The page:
This observation is general: if we are given a quitting game $$u$$, and if $$x$$ is a mixed-strategy profile in the quitting game that satisfies the following two properties:

• The vector $$x(t)$$ is a 0-equilibrium in the binary game $$G_B(u(x^*({t+1}),x^*({t+2}),\cdots))$$, for every $$t \geq 1$$.
• Under the mixed-strategy profile $$x$$ the game is bound to terminate: $$\prod_{t =1}^\infty \prod_{i=1}^n (1-x_i(t)) = 0$$.

Then $$x$$ is a 0-equilibrium in the quitting game $$u$$. This result follows from the definitions and the monotone convergence theorem (or the martingale convergence theorem).

In fact, a more general result (that will be described now) was proven by Solan and Vieille (2001).

Let now $$u$$ be a quitting game, and $$x$$ a mixed-strategy profile in this game. Solan and Vieille (2001) proved that if the following two conditions hold:

• For every $$t \geq 1$$ the vector $$x(t)$$ is a perfect $$\epsilon$$-equilibrium in the binary game $$G_B(u(x({t+1}),x({t+2}),\cdots))$$.
• For every $$t$$, $$\sum_{i=1}^n x_i(t) \geq \epsilon$$.

then $$x$$ is an $$\epsilon^{1/6}$$-equilibrium of the quitting game $$u$$.

Fix a quitting game $$u$$ and $$\epsilon > 0$$. Let $$F_\epsilon$$ be the set-valued function that assigns to every vector $$c \in \mathbf{R}^n$$ the set of perfect $$\epsilon$$-equilibria of the binary game $$G_B(c)$$. An orbit of $$F_\epsilon$$ is a sequence $$(c^t)_{t \geq 1}$$ that satisfies $$c^t \in F_\epsilon(c^{t+1})$$ for every $$t \geq 1$$. By Solan and Vieille (2001), if the set-valued function $$F_\epsilon$$ has an orbit that satisfies that for every $$t \geq 1$$, there exists a vector $$x^t \in [0,1]^n$$ such that $$x^t$$ is a perfect $$\epsilon$$-equilibrium in the binary game $$G_B(c^{t+1})$$ and the payoff under $$x^t$$ in this game is $$c^t$$, that is, $$\begin{equation*} c^t = \widehat u(x^t) = c^{t+1} \prod_{i=1}^n (1-x^t_i) + \sum_{\emptyset \neq S \subseteq \{1,2,\ldots,n\}} \left( u^S \prod_{i \in S} x^t_i \prod_{i \not\in S} (1-x^t_i)\right), \end{equation*}$$ and if $$\sum_{i=1}^n x^t_i \geq \epsilon$$ for every $$t \geq 1$$, then $$x = (x^t)_{t \geq 1}$$ is an $$\epsilon^{1/6}$$-equilibrium in the quitting game.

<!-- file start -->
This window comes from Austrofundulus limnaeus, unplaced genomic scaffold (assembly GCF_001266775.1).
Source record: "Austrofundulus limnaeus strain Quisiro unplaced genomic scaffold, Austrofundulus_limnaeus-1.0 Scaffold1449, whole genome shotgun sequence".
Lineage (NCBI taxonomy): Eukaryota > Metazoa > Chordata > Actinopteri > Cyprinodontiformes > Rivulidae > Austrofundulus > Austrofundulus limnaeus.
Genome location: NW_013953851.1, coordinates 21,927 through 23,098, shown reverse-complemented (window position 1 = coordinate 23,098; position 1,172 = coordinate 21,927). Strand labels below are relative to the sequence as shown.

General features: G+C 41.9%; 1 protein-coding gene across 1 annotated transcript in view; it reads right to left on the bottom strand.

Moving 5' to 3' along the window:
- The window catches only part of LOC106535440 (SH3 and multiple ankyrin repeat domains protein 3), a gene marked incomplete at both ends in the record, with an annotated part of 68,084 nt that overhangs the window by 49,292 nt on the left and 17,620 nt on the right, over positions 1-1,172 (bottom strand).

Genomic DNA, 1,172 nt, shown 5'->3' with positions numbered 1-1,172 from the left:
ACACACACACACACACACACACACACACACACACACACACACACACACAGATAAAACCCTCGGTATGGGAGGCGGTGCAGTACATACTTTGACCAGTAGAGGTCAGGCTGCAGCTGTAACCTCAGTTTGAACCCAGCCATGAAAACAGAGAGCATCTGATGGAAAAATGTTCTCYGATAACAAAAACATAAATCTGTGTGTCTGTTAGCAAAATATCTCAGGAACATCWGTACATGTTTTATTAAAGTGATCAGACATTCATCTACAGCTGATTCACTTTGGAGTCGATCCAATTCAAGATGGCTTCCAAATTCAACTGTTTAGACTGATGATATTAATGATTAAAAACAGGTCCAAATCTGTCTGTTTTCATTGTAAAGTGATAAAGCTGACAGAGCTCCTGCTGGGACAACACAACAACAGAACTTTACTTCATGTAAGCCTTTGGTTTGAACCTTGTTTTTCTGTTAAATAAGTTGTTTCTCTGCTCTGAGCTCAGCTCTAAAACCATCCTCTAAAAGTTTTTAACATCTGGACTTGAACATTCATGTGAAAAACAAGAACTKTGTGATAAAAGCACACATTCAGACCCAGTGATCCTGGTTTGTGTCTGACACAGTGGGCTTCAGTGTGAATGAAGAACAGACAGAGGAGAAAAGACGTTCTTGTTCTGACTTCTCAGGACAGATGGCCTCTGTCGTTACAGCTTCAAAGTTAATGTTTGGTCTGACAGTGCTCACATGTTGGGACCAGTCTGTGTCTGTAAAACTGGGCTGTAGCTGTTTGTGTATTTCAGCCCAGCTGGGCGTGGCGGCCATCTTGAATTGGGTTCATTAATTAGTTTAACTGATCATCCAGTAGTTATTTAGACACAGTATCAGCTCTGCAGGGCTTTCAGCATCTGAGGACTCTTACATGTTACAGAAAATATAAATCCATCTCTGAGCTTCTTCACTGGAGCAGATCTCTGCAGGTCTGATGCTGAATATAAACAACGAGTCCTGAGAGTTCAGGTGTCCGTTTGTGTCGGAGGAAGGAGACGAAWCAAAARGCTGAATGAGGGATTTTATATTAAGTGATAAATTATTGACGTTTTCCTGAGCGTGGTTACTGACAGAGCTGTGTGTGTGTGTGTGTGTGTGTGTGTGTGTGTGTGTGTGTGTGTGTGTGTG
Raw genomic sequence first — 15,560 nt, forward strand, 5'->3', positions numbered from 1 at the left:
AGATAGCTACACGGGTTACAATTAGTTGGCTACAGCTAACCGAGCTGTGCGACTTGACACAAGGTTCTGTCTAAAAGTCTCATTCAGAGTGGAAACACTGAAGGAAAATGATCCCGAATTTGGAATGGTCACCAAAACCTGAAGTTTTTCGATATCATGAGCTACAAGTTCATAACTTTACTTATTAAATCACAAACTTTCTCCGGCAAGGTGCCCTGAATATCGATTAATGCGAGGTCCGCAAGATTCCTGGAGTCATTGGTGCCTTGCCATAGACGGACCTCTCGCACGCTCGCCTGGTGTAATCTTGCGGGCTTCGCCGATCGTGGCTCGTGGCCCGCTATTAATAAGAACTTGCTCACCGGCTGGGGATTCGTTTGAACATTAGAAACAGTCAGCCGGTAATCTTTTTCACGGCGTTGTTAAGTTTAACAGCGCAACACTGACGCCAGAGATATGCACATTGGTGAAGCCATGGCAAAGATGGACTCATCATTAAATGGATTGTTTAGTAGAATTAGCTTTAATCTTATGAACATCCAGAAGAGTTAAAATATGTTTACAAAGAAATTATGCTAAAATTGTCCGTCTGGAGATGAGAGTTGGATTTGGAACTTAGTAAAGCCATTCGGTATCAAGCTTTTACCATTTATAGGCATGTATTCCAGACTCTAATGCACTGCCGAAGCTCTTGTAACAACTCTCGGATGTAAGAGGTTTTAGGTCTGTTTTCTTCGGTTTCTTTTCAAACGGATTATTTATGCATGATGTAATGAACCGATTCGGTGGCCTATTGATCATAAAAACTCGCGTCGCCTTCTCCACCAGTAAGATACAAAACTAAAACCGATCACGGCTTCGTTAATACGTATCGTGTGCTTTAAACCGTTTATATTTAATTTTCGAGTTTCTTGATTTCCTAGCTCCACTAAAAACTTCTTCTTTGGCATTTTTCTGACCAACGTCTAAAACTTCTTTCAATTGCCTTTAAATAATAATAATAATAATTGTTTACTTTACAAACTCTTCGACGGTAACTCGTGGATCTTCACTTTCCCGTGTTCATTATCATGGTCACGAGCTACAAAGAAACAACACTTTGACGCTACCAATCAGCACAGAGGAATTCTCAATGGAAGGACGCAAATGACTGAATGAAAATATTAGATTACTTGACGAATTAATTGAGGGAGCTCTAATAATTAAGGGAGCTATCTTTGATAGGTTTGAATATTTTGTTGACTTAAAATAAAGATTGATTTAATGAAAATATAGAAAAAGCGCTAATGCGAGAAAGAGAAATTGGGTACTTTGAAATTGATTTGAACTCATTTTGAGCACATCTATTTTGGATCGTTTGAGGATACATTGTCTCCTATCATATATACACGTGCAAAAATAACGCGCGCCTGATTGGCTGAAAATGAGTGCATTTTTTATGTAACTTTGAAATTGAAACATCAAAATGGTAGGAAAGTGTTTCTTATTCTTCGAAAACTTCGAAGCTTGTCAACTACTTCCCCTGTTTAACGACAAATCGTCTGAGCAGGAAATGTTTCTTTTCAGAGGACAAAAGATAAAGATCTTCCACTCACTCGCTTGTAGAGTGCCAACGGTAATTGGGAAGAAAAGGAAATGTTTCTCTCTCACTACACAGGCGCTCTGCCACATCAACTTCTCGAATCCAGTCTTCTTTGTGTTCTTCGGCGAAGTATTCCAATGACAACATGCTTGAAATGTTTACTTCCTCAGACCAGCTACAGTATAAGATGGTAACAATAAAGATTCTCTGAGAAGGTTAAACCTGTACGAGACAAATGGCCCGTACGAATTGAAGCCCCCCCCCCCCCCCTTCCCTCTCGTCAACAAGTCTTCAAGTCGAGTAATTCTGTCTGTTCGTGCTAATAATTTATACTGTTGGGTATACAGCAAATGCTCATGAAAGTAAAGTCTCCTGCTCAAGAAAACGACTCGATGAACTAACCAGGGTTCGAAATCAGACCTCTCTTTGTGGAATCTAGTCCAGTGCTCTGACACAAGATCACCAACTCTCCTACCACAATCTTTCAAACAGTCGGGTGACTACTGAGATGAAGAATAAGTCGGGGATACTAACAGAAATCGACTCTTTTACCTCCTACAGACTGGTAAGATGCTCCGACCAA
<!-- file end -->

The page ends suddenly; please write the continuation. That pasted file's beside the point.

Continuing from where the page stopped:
Solan and Vieille (2001) showed that if for every $$i \in \{1,2,\ldots,n\}$$ and every $$S \subseteq \{1,2,\ldots,n\}$$ we have $$u^{\{i\}}_i \geq u^{S\cup \{i\}}_i$$ (that is, each player prefers to quit alone rather than to quit with other players), then $$F_\epsilon$$ has an orbit that satisfies the above desired properties. Simon (2012) used tools from algebraic topology to extend the family of quitting games that have such an orbit. To date it is not known whether such an orbit exists for every quitting game.

Quitting Games and Linear Complementarity Problems:

I will now describe another technique to study quitting games that was used in Solan and Solan (2017) and involves linear complementarity problems. Let $$R$$ be an $$n \times n$$ matrix whose columns are denoted by $$r^1,r^2,\cdots,r^n$$, and let $$q \in \mathbf{R}^n$$. Denote by $$\Delta(\{0,1,\cdots,n\})$$ the set of probability distributions over the set $$\{0,1,\cdots,n\}$$. The linear complementarity problem $$lcp(R,q)$$ is the following problem that consists of linear equalities and inequalities: $$\begin{eqnarray} \hbox{Find}&&w \in \mathbf{R}^n \hbox{ and } z = (z_0,z_1,\cdots,z_n) \in \Delta(\{0,1,\cdots,n\}),\label{lpc}\\ \hbox{such that} && w_i \geq r^i_i, \ \ \ \forall i \in \{1,2,\ldots,n\},\\ && w = z_0q + \sum_{i =1}^n z_i r^i,\\ &&z_i = 0 \hbox{ or } w_i = r^i_i, \ \ \ \forall i \in \{1,2,\ldots,n\}. \end{eqnarray}$$ The last condition in this problem is the complementarity condition. This definition resembles the usual definition of linear complementarity problems, but does not coincide with it.